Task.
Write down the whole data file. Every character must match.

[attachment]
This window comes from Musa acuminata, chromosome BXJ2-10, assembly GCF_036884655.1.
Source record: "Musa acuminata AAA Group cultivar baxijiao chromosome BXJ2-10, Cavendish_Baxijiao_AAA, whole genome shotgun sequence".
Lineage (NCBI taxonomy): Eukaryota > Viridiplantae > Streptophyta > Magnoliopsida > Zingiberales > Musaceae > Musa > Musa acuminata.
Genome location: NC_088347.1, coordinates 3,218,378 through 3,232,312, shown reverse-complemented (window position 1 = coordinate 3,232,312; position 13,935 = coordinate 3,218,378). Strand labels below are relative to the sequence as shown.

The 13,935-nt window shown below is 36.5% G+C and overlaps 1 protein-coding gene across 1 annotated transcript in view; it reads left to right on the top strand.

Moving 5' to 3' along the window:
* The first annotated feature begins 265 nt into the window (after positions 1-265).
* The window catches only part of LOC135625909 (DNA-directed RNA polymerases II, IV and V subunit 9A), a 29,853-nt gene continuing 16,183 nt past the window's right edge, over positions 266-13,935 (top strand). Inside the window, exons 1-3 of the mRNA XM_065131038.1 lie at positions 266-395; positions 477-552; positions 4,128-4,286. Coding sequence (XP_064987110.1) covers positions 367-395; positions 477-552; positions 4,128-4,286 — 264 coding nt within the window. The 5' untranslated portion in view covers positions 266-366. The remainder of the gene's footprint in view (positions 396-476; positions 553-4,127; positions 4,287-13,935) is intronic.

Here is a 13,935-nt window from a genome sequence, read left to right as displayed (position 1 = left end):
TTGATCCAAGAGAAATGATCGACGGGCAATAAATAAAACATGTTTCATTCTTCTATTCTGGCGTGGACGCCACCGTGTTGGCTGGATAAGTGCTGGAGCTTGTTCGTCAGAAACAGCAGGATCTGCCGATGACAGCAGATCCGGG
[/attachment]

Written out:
This window comes from Musa acuminata, chromosome BXJ2-10, assembly GCF_036884655.1.
Source record: "Musa acuminata AAA Group cultivar baxijiao chromosome BXJ2-10, Cavendish_Baxijiao_AAA, whole genome shotgun sequence".
Lineage (NCBI taxonomy): Eukaryota > Viridiplantae > Streptophyta > Magnoliopsida > Zingiberales > Musaceae > Musa > Musa acuminata.
Genome location: NC_088347.1, coordinates 3,218,378 through 3,232,312, shown reverse-complemented (window position 1 = coordinate 3,232,312; position 13,935 = coordinate 3,218,378). Strand labels below are relative to the sequence as shown.

The 13,935-nt window shown below is 36.5% G+C and overlaps 1 protein-coding gene across 1 annotated transcript in view; it reads left to right on the top strand.

Moving 5' to 3' along the window:
* The first annotated feature begins 265 nt into the window (after positions 1-265).
* The window catches only part of LOC135625909 (DNA-directed RNA polymerases II, IV and V subunit 9A), a 29,853-nt gene continuing 16,183 nt past the window's right edge, over positions 266-13,935 (top strand). Inside the window, exons 1-3 of the mRNA XM_065131038.1 lie at positions 266-395; positions 477-552; positions 4,128-4,286. Coding sequence (XP_064987110.1) covers positions 367-395; positions 477-552; positions 4,128-4,286 — 264 coding nt within the window. The 5' untranslated portion in view covers positions 266-366. The remainder of the gene's footprint in view (positions 396-476; positions 553-4,127; positions 4,287-13,935) is intronic.

Here is a 13,935-nt window from a genome sequence, read left to right as displayed (position 1 = left end):
TTGATCCAAGAGAAATGATCGACGGGCAATAAATAAAACATGTTTCATTCTTCTATTCTGGCGTGGACGCCACCGTGTTGGCTGGATAAGTGCTGGAGCTTGTTCGTCAGAAACAGCAGGATCTGCCGATGACAGCAGATCCGGG